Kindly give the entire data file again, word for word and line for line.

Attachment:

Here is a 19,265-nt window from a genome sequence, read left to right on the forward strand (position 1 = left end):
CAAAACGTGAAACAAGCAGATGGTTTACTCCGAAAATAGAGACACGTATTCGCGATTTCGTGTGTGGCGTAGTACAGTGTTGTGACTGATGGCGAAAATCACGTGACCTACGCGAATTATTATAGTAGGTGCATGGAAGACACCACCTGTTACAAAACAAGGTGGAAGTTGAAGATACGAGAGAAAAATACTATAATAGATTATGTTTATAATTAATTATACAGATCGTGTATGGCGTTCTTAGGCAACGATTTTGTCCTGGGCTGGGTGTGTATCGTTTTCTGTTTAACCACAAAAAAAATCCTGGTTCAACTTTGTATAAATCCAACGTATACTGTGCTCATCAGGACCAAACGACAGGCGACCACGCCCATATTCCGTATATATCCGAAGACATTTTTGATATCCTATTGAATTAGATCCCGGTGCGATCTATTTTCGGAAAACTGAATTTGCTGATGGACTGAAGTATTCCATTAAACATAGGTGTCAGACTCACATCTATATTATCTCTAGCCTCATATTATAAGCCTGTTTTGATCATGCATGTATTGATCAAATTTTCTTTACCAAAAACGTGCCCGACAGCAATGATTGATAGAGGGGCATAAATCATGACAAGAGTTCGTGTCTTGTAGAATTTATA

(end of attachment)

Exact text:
Here is a 19,265-nt window from a genome sequence, read left to right on the forward strand (position 1 = left end):
CAAAACGTGAAACAAGCAGATGGTTTACTCCGAAAATAGAGACACGTATTCGCGATTTCGTGTGTGGCGTAGTACAGTGTTGTGACTGATGGCGAAAATCACGTGACCTACGCGAATTATTATAGTAGGTGCATGGAAGACACCACCTGTTACAAAACAAGGTGGAAGTTGAAGATACGAGAGAAAAATACTATAATAGATTATGTTTATAATTAATTATACAGATCGTGTATGGCGTTCTTAGGCAACGATTTTGTCCTGGGCTGGGTGTGTATCGTTTTCTGTTTAACCACAAAAAAAATCCTGGTTCAACTTTGTATAAATCCAACGTATACTGTGCTCATCAGGACCAAACGACAGGCGACCACGCCCATATTCCGTATATATCCGAAGACATTTTTGATATCCTATTGAATTAGATCCCGGTGCGATCTATTTTCGGAAAACTGAATTTGCTGATGGACTGAAGTATTCCATTAAACATAGGTGTCAGACTCACATCTATATTATCTCTAGCCTCATATTATAAGCCTGTTTTGATCATGCATGTATTGATCAAATTTTCTTTACCAAAAACGTGCCCGACAGCAATGATTGATAGAGGGGCATAAATCATGACAAGAGTTCGTGTCTTGTAGAATTTATA